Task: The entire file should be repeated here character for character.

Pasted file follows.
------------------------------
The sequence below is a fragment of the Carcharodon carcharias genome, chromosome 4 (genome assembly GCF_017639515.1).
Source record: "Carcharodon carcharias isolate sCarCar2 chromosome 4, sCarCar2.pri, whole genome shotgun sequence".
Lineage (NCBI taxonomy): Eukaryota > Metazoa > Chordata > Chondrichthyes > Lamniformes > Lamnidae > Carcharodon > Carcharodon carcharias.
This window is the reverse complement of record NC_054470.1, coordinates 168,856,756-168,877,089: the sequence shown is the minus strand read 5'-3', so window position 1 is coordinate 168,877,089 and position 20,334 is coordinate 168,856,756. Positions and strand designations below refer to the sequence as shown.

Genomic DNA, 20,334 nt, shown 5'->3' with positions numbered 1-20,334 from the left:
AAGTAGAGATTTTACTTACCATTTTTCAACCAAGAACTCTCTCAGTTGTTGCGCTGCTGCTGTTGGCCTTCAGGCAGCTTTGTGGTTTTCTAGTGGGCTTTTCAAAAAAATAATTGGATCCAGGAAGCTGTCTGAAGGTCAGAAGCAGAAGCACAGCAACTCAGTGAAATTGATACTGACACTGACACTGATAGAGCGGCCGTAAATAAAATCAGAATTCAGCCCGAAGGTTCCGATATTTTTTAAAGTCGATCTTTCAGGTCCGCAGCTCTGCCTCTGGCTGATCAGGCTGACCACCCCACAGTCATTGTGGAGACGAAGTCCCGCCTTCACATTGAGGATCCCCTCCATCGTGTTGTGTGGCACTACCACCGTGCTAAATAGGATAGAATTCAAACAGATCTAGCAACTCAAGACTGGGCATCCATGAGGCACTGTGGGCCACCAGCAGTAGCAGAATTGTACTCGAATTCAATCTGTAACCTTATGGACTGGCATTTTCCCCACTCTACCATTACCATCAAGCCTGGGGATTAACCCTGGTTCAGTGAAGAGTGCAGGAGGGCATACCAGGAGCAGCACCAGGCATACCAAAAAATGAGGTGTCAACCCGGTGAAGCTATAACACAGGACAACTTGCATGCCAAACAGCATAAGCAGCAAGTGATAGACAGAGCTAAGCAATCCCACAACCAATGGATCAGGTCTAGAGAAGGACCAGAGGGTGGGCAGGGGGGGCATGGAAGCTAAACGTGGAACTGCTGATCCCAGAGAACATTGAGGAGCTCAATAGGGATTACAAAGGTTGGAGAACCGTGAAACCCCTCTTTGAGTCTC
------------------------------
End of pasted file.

The sequence below is a fragment of the Carcharodon carcharias genome, chromosome 4 (genome assembly GCF_017639515.1).
Source record: "Carcharodon carcharias isolate sCarCar2 chromosome 4, sCarCar2.pri, whole genome shotgun sequence".
Lineage (NCBI taxonomy): Eukaryota > Metazoa > Chordata > Chondrichthyes > Lamniformes > Lamnidae > Carcharodon > Carcharodon carcharias.
This window is the reverse complement of record NC_054470.1, coordinates 168,856,756-168,877,089: the sequence shown is the minus strand read 5'-3', so window position 1 is coordinate 168,877,089 and position 20,334 is coordinate 168,856,756. Positions and strand designations below refer to the sequence as shown.

Genomic DNA, 20,334 nt, shown 5'->3' with positions numbered 1-20,334 from the left:
AAGTAGAGATTTTACTTACCATTTTTCAACCAAGAACTCTCTCAGTTGTTGCGCTGCTGCTGTTGGCCTTCAGGCAGCTTTGTGGTTTTCTAGTGGGCTTTTCAAAAAAATAATTGGATCCAGGAAGCTGTCTGAAGGTCAGAAGCAGAAGCACAGCAACTCAGTGAAATTGATACTGACACTGACACTGATAGAGCGGCCGTAAATAAAATCAGAATTCAGCCCGAAGGTTCCGATATTTTTTAAAGTCGATCTTTCAGGTCCGCAGCTCTGCCTCTGGCTGATCAGGCTGACCACCCCACAGTCATTGTGGAGACGAAGTCCCGCCTTCACATTGAGGATCCCCTCCATCGTGTTGTGTGGCACTACCACCGTGCTAAATAGGATAGAATTCAAACAGATCTAGCAACTCAAGACTGGGCATCCATGAGGCACTGTGGGCCACCAGCAGTAGCAGAATTGTACTCGAATTCAATCTGTAACCTTATGGACTGGCATTTTCCCCACTCTACCATTACCATCAAGCCTGGGGATTAACCCTGGTTCAGTGAAGAGTGCAGGAGGGCATACCAGGAGCAGCACCAGGCATACCAAAAAATGAGGTGTCAACCCGGTGAAGCTATAACACAGGACAACTTGCATGCCAAACAGCATAAGCAGCAAGTGATAGACAGAGCTAAGCAATCCCACAACCAATGGATCAGGTCTAGAGAAGGACCAGAGGGTGGGCAGGGGGGGCATGGAAGCTAAACGTGGAACTGCTGATCCCAGAGAACATTGAGGAGCTCAATAGGGATTACAAAGGTTGGAGAACCGTGAAACCCCTCTTTGAGTCTC